Incase you haven’t noticed all the pink everywhere, it’s the beginning of breast cancer awareness month.
First let me begin by saying I don’t really have any issues with all the pink and breast cancer awareness – I think it has done great things in the areas of early detection and treatment for those diagnosed with stage 1 – 3 breast cancer. However, I now know first hand that there is still a lot to be done, especially in the area of metastatic breast cancer (MBC).
I know that not a lot of funding goes into research around MBC, and that not many people even know about this stage of breast cancer.
Because I am by no means a scientist, researcher or doctor, and therefore cannot really do much in the area of discovering a cure, I do have this blog and I’m on Instagram and Facebook, so will use this to try and educate people about this stage of this disease through the month of October – a fact a day. I got this idea from a friend I met at one of the breast cancer conferences I went to.
Day 1: What is Metastatic Breast Cancer (MBC)? MBC, also know as stage iv breast cancer is breast cancer that has spread outside of the breast to another part of the body such as bones, liver, lung and/or brain.
There are also some incredible voices out there who are doing some great things in the area of MBC. I encourage you to look some of them up:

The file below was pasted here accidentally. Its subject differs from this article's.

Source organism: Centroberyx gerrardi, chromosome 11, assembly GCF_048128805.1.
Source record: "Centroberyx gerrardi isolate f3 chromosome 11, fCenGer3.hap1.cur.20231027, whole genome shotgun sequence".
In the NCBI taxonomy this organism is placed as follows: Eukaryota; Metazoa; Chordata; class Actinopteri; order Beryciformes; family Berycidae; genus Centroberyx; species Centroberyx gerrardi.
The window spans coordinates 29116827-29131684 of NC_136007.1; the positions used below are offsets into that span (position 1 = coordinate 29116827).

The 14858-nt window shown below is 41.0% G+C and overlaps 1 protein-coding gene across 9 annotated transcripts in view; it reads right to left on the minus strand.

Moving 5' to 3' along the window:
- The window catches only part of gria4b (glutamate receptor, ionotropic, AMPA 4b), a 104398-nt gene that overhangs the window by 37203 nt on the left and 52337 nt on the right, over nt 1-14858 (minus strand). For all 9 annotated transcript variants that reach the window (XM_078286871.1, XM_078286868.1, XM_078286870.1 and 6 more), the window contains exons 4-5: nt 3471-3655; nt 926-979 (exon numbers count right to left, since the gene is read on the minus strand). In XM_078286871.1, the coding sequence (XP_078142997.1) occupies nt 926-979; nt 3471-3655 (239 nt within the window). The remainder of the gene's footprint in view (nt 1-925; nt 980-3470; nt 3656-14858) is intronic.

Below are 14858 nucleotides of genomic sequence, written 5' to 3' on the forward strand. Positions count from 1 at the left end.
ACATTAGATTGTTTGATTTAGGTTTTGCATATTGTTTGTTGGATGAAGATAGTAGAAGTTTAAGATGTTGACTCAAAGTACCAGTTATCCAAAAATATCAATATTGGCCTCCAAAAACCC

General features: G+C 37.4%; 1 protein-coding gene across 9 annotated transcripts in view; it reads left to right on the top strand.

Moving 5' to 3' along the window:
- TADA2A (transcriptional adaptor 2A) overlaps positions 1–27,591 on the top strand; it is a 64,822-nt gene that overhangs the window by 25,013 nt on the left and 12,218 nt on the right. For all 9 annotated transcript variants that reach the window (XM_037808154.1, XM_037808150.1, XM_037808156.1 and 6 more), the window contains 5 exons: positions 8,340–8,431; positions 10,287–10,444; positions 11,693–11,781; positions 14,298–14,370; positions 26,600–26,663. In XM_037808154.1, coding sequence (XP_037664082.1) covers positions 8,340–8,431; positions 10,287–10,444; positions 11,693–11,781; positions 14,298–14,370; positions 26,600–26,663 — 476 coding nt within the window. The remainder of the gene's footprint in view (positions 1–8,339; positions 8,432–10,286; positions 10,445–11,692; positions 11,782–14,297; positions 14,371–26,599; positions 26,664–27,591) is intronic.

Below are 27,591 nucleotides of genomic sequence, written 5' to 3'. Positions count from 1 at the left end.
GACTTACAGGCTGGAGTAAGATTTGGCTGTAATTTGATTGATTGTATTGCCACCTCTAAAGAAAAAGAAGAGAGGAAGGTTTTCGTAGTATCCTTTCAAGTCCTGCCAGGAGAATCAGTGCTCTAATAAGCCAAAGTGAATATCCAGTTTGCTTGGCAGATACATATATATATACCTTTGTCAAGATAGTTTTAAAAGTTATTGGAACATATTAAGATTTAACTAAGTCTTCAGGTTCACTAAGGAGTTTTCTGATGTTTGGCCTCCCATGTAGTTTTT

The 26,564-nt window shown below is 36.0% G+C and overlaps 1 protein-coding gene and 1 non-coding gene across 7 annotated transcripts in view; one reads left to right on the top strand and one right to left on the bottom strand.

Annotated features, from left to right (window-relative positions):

Additionally, I LOVE what Rethink Breast Cancer is doing – not only is this organization dedicated to young women with breast cancer, they do A LOT in the area of MBC. Check them out if you or someone you know is looking for resources to support young women living with this disease.
Lastly, yesterday Stand Up To Cancer Canada announced their first dream team since it was launched last year. Happy to hear it is a Breast Cancer Dream Team with a focus on aggressive forms of breast cancer! Click here to read more about what this dream team plans to do.
I hope you join me throughout the month of October to learn more. If you can share what you learn with one other person, hopefully we will see a day when being diagnosed with MBC goes from being terminal to chronic to curable.
Brief update about me:
I am just about finished my first cycle of Xeloda (day 12/14) and so far I have tolerated it quite well. My feet are quite tingly, but both my hands and feet are not dry, cracked, peeling or blistering. I do feel a little tired sometimes, so take a nap and then I’m ready to go. I will see Dr. Higgins on October 9th and will hopefully (through blood work) have a sense of how Xeloda is working.